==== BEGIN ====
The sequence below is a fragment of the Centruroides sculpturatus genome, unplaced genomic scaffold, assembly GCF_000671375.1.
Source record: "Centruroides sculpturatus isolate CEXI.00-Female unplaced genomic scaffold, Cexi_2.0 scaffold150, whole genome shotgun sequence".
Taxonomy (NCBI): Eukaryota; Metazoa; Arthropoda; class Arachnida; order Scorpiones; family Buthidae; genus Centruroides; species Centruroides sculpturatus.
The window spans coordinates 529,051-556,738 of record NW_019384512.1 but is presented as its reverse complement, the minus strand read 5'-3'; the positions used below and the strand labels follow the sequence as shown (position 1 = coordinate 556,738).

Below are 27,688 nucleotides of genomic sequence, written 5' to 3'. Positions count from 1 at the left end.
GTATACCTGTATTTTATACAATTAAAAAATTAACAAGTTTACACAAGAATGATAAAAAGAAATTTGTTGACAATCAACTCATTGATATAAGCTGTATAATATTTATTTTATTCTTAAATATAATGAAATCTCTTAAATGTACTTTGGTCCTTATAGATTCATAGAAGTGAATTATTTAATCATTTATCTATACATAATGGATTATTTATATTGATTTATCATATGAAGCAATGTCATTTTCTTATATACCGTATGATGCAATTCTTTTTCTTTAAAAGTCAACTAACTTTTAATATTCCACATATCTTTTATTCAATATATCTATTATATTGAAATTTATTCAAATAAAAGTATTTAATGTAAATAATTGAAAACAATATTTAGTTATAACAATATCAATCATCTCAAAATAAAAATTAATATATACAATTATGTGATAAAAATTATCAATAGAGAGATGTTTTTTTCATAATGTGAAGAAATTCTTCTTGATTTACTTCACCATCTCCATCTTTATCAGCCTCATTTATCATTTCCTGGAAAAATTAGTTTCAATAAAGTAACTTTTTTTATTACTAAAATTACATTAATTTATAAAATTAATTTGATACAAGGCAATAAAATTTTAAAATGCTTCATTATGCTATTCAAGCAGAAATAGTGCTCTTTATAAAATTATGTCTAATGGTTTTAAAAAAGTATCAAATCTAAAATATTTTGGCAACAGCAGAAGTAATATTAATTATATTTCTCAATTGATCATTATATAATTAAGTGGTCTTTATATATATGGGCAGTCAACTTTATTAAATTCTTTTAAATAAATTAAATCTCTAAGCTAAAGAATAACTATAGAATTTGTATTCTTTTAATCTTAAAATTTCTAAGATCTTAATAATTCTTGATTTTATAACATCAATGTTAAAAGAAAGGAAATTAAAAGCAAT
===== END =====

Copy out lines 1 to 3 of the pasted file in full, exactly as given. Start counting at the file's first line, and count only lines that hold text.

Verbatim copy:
The sequence below is a fragment of the Centruroides sculpturatus genome, unplaced genomic scaffold, assembly GCF_000671375.1.
Source record: "Centruroides sculpturatus isolate CEXI.00-Female unplaced genomic scaffold, Cexi_2.0 scaffold150, whole genome shotgun sequence".
Taxonomy (NCBI): Eukaryota; Metazoa; Arthropoda; class Arachnida; order Scorpiones; family Buthidae; genus Centruroides; species Centruroides sculpturatus.